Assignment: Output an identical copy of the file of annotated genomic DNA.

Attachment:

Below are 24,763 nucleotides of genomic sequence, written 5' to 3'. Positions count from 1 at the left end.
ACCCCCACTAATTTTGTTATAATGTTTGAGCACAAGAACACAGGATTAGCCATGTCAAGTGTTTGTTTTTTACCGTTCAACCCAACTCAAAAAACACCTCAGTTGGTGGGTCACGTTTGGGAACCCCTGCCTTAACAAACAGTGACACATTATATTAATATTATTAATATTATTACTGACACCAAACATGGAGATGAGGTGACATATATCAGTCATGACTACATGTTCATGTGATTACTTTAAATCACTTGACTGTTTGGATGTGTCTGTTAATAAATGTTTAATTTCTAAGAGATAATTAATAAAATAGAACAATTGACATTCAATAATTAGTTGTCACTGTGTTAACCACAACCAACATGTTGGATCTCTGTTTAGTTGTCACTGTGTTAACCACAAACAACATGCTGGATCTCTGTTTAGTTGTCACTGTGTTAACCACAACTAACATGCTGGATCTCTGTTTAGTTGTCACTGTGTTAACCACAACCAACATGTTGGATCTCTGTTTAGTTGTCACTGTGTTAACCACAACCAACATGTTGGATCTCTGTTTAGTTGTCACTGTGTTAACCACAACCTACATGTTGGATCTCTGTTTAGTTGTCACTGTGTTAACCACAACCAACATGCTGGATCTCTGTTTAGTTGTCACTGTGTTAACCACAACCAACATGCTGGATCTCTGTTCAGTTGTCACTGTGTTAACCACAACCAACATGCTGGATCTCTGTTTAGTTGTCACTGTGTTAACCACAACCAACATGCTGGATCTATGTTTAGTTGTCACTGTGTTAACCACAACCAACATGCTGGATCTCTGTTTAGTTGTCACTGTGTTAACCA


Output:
Below are 24,763 nucleotides of genomic sequence, written 5' to 3'. Positions count from 1 at the left end.
ACCCCCACTAATTTTGTTATAATGTTTGAGCACAAGAACACAGGATTAGCCATGTCAAGTGTTTGTTTTTTACCGTTCAACCCAACTCAAAAAACACCTCAGTTGGTGGGTCACGTTTGGGAACCCCTGCCTTAACAAACAGTGACACATTATATTAATATTATTAATATTATTACTGACACCAAACATGGAGATGAGGTGACATATATCAGTCATGACTACATGTTCATGTGATTACTTTAAATCACTTGACTGTTTGGATGTGTCTGTTAATAAATGTTTAATTTCTAAGAGATAATTAATAAAATAGAACAATTGACATTCAATAATTAGTTGTCACTGTGTTAACCACAACCAACATGTTGGATCTCTGTTTAGTTGTCACTGTGTTAACCACAAACAACATGCTGGATCTCTGTTTAGTTGTCACTGTGTTAACCACAACTAACATGCTGGATCTCTGTTTAGTTGTCACTGTGTTAACCACAACCAACATGTTGGATCTCTGTTTAGTTGTCACTGTGTTAACCACAACCAACATGTTGGATCTCTGTTTAGTTGTCACTGTGTTAACCACAACCTACATGTTGGATCTCTGTTTAGTTGTCACTGTGTTAACCACAACCAACATGCTGGATCTCTGTTTAGTTGTCACTGTGTTAACCACAACCAACATGCTGGATCTCTGTTCAGTTGTCACTGTGTTAACCACAACCAACATGCTGGATCTCTGTTTAGTTGTCACTGTGTTAACCACAACCAACATGCTGGATCTATGTTTAGTTGTCACTGTGTTAACCACAACCAACATGCTGGATCTCTGTTTAGTTGTCACTGTGTTAACCA